And I decide that maybe he is right. That maybe nothing is quite so funny as two white men and two brown men stuck in the middle of the crocodile-infested, piranha swarming, viper and boa circling Amazon River, meandering gently downstream like a piece of driftwood, because their mortal technology failed them in the war against the immortal. 

And after all, why not choose to view life as a series of hilarious missteps? The alternative is terrifying. 

And so I think, right there in that boat, with Geoff’s face losing color despite the sun and Ricardo grunting and hitting the engine with a hammer, that maybe this Carlos fellow is onto something. Maybe he’s found a way to live that I should envy. And maybe it doesn’t matter that there’s no headdress in his grocery bag and that it’s just a liter bottle of Coca-Cola and he seems to be a fan of the St. Louis Cardinals and far-too-tight black tees. Maybe it only matters that what is simply is, and there’s nothing to be done in situations such as these but to drift down the river and let the world take its course, to let Ricardo hammer away and two white tourists blush and whimper and lose their color and, in the meantime, just laugh. 

And so, at right about the same moment that my own whimpering turns to a smile and a laugh builds in my throat, the engine belches and purrs and we are off. 

And, when it stalls again a moment later, I laugh right from the start, full-throated and earnest and Carlos is in tears and Geoff finds himself chuckling and Ricardo even finds a giggle, too. Maybe not a full giggle, mind you, but maybe just a skipped breath, or a gentle wheeze. But that was enough for the world, because the engine roars back louder this time, quicker than the last, and it doesn’t fail us again.

We slow as we approach the shore, which I learn is no shore at all but an inlet, a mouth of a tributary, shallow and disguised under reeds and lilypads and trees just as frequent in the water as anywhere else.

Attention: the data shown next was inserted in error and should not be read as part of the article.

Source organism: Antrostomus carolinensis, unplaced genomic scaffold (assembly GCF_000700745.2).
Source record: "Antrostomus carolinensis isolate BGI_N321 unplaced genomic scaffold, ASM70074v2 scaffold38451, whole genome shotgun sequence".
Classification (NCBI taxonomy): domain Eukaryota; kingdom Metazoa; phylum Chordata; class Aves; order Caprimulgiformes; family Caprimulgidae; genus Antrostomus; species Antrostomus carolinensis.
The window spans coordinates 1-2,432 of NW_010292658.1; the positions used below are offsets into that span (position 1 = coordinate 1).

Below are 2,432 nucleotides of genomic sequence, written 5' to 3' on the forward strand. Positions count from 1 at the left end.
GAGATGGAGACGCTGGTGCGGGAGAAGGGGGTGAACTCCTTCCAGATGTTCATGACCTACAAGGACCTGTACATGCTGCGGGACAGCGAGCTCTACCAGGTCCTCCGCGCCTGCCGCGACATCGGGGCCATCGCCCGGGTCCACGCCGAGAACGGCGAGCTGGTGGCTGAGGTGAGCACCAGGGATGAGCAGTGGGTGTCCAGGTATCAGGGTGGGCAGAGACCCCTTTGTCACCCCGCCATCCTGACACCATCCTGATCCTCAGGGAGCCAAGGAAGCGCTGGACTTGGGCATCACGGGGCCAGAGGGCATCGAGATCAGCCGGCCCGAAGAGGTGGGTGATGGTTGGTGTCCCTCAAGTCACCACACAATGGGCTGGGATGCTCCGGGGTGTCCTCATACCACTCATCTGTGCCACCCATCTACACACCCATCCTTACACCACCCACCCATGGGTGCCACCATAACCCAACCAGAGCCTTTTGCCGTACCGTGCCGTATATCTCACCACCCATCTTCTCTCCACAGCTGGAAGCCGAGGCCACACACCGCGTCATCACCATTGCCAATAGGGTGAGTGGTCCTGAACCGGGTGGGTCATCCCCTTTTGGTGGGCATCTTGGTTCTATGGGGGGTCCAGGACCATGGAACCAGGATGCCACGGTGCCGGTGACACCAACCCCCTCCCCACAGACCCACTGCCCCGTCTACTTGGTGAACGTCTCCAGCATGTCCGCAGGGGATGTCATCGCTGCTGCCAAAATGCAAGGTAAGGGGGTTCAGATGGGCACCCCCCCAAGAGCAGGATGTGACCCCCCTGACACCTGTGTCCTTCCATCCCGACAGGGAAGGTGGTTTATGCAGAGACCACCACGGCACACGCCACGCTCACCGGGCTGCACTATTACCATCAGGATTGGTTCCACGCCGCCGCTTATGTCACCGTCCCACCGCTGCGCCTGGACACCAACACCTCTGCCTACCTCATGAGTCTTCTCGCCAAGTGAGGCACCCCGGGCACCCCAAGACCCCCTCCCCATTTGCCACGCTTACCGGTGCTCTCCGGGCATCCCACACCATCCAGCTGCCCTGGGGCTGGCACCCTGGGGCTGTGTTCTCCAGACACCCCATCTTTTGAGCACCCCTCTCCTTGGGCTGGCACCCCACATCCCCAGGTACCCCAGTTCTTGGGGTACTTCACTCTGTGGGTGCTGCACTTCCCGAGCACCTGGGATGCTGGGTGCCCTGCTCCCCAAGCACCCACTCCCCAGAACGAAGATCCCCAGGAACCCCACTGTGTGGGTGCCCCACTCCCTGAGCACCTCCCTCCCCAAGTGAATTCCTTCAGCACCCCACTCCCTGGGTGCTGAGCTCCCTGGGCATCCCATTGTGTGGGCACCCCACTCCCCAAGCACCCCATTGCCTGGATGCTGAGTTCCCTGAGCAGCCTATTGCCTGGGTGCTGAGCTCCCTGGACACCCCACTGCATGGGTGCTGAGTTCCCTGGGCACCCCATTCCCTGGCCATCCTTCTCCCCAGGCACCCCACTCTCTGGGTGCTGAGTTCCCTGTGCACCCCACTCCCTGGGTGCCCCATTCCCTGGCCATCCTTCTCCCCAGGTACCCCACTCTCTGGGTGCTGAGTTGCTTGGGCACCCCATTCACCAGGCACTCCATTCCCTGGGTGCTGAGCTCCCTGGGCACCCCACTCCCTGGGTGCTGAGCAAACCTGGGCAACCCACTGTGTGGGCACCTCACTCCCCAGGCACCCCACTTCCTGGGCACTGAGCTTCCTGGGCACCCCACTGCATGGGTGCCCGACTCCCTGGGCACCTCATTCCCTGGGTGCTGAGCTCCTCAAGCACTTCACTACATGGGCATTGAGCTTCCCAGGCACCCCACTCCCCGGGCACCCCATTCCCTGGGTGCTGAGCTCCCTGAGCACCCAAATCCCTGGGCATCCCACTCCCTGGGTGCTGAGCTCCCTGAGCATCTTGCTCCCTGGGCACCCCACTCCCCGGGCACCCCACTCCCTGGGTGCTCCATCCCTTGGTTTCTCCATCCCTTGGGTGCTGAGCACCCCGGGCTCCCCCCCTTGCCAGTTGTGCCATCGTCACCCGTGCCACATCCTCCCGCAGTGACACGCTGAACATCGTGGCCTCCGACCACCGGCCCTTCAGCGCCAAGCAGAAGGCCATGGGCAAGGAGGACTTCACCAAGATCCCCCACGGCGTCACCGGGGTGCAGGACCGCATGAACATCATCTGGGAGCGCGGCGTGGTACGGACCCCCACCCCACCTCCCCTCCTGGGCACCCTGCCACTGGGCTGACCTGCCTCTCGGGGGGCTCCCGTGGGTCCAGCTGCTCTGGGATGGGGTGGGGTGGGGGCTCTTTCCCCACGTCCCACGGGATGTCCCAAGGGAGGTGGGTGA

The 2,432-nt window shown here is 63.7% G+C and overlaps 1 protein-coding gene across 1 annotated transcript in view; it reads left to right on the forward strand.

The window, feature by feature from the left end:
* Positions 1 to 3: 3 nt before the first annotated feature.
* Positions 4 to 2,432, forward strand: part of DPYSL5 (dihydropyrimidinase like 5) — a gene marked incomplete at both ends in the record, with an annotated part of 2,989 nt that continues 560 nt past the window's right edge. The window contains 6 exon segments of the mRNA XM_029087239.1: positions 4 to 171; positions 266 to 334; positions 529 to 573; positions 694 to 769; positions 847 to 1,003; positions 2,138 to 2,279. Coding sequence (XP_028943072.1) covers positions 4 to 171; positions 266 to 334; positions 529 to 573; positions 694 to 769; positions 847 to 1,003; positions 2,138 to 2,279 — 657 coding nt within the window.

Ricardo cuts the engine, intentionally this time, and Carlos passes back two sticks and the four of us find the bottom and push, crawling along like some four-legged floating insect, its legs out-of-sync but its progress steady. And the shallows shallow even more as I choke up further on the stick, and then it becomes nothing as the boat groans and hisses and halts altogether.

We step from the boat and my boots sink into squelching mud up to my ankles, and Geoff and I sling our packs over our shoulders as Ricardo detaches the motor and hides it in the reeds. Geoff and I sling the dory over our heads and follow Carlos up from the muddy riverbank and into the jungle.

And we hike on like that for a few minutes, sweating in Amazonian humidity, our boots muddy and our arms balancing a boat above us, and then Carlos says “estamos aqui,” and we look up from under the boat and a see a homely little construction rising up from the floor of the jungle, stilted and only half-roofed and on the brink of collapsing. 

And, under the dory, I turn my head back to Geoff and whisper out the side of my mouth, “I think the Cardinals play ball.” Geoff laughs, hearty and real this time. 

And I wonder if there’s anything to discover here.

[Theme Music Begins]

That was Baggage Claim: travel stories no one tells.

I'm Will Conway.

There’s this thing that happens when you’re trying to hype your show, which is that you can’t use superlatives too often. You can’t say, “oh, this is going to be the most important episode.” Because then what’s the episode after that, right?

The next to episodes of Baggage Claim are the climax. They’re what this thing’s been building to. They’re the weirdest, craziest, most intense episodes of the show. These are two episodes I need you to tell your friends about. I’m so excited for you to hear them. They’re going to be a blast.

The other big news is that I now have six interviews on the books for the upcoming interview segment. None of these people I have any business talking to. It’s ridiculous that they’re actually taking the time to communicate with me. It’s weird every time they respond to an email.

Those are coming out soon, stay tuned.

The Authentic Travelers Facebook group is an incredible little community. There’s a lot coming down the pike for that. AUTHENTIC TRAVELERS on Facebook and now on Clubhouse. Go find us.

If you don’t want me selling you Dockers or sunscreen in the middle of this, text MEMBER to (332) 877-9540 to keep this show ad-free.

As always, it’s been a pleasure and I’m so stoked to have you here.

See you next Tuesday.

[Theme Music Ends]

Will Conway

About

Former political software guy. Now a traveler and adventurer, which isn't a job, and host of the @heybaggageclaim podcast, which really isn't either. Travel stories no one tells.